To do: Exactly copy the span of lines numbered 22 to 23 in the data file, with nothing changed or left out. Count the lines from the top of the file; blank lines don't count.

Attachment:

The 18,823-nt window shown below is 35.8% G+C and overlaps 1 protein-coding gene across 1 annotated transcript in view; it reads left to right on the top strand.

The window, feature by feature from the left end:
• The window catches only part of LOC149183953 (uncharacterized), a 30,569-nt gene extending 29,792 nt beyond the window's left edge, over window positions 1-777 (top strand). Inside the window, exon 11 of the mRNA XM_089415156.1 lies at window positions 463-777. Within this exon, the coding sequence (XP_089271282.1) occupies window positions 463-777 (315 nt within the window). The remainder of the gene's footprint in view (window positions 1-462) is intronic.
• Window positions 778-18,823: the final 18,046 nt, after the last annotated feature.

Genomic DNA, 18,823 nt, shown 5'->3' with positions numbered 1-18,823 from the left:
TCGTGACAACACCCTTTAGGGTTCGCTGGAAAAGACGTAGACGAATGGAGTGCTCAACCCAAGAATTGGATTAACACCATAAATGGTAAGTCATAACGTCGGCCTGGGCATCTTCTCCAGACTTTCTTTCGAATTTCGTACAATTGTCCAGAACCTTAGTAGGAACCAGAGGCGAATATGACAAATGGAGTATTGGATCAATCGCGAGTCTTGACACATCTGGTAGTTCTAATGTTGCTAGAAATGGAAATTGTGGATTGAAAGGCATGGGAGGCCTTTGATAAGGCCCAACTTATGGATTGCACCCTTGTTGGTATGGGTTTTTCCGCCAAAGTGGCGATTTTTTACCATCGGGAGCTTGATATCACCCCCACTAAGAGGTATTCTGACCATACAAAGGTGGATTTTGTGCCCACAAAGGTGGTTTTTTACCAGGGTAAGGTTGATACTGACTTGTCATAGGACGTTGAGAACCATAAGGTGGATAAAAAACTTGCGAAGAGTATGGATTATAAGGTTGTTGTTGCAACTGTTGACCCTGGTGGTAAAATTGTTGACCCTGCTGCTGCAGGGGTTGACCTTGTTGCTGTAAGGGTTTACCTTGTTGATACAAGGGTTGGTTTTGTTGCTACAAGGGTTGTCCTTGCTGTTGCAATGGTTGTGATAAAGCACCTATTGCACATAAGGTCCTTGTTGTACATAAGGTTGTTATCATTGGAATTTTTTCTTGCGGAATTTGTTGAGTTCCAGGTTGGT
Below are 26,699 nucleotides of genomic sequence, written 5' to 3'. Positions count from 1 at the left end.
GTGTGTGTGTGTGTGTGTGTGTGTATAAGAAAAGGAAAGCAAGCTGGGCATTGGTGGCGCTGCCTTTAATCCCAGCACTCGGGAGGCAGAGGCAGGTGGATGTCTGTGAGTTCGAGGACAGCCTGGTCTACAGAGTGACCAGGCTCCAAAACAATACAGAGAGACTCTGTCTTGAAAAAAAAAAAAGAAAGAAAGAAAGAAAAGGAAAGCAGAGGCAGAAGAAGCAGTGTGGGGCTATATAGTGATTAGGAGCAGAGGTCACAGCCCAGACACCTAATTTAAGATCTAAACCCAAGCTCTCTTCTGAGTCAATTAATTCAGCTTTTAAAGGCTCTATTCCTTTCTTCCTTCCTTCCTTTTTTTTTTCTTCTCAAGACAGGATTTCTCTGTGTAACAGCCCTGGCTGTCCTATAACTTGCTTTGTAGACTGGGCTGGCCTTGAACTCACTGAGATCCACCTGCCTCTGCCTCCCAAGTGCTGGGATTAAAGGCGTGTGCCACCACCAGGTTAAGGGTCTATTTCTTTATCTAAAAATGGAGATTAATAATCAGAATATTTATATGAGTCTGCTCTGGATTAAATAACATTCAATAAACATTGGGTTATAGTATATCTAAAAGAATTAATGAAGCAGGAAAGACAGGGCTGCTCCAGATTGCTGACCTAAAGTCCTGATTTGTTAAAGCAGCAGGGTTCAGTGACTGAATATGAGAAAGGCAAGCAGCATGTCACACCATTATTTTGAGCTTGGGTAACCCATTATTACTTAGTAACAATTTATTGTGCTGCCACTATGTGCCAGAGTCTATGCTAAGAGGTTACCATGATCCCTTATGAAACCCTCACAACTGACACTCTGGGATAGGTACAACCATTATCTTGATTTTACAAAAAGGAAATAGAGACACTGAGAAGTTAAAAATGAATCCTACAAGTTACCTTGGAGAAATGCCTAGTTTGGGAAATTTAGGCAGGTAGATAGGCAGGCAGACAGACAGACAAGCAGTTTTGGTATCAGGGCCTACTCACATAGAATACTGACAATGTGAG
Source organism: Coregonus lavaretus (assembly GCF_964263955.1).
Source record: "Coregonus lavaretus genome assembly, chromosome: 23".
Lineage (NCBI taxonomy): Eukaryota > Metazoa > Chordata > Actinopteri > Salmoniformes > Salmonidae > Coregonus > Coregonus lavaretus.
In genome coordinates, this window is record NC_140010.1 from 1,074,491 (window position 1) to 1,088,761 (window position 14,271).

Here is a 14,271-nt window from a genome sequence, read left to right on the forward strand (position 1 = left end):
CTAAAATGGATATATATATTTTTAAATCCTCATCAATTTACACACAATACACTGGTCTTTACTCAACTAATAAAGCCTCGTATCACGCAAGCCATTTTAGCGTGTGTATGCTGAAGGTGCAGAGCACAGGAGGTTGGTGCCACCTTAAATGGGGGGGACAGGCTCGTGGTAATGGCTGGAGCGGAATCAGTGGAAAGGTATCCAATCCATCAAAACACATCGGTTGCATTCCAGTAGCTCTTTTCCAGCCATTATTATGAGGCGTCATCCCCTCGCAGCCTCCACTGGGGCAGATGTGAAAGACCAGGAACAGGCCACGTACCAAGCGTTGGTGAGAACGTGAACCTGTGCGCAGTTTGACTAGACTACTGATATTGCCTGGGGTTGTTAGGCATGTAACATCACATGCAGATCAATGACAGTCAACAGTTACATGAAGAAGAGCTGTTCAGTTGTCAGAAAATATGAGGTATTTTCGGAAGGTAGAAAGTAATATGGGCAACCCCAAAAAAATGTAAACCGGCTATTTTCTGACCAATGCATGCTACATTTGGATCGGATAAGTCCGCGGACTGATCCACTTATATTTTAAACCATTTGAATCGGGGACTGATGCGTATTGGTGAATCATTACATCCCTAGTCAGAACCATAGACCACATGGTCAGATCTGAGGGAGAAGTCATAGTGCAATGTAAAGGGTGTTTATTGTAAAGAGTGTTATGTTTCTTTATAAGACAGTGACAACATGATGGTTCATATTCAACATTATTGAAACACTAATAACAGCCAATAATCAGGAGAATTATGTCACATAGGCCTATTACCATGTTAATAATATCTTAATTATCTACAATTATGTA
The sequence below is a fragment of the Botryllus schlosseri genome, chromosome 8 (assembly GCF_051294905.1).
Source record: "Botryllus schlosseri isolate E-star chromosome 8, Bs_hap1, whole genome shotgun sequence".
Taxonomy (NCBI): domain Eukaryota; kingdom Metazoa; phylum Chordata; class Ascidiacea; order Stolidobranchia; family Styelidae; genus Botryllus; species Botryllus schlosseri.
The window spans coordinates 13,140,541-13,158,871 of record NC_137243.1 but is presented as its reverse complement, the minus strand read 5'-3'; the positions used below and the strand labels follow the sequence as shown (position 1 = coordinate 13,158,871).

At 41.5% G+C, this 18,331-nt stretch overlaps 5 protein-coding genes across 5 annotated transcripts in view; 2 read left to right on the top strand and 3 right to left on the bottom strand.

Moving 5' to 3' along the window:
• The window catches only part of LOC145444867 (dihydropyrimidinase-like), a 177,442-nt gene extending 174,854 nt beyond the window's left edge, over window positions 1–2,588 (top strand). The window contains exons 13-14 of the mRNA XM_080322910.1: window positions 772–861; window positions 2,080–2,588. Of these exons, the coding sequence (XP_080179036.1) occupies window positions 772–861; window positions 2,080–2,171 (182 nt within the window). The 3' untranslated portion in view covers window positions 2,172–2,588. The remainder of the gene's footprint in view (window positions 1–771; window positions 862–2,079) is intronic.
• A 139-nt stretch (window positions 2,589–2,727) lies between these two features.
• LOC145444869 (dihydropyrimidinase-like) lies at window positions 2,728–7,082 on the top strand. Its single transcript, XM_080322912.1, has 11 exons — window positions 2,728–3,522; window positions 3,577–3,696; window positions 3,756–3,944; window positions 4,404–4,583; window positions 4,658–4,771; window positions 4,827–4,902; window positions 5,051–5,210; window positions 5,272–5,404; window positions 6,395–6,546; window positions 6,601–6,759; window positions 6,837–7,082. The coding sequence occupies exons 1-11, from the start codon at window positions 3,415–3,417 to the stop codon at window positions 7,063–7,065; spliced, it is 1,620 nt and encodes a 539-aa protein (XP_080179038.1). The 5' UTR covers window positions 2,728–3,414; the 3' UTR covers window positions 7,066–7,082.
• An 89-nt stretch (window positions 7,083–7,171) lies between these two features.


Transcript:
• A 139-nt stretch (window positions 2,589–2,727) lies between these two features.
• LOC145444869 (dihydropyrimidinase-like) lies at window positions 2,728–7,082 on the top strand. Its single transcript, XM_080322912.1, has 11 exons — window positions 2,728–3,522; window positions 3,577–3,696; window positions 3,756–3,944; window positions 4,404–4,583; window positions 4,658–4,771; window positions 4,827–4,902; window positions 5,051–5,210; window positions 5,272–5,404; window positions 6,395–6,546; window positions 6,601–6,759; window positions 6,837–7,082. The coding sequence occupies exons 1-11, from the start codon at window positions 3,415–3,417 to the stop codon at window positions 7,063–7,065; spliced, it is 1,620 nt and encodes a 539-aa protein (XP_080179038.1). The 5' UTR covers window positions 2,728–3,414; the 3' UTR covers window positions 7,066–7,082.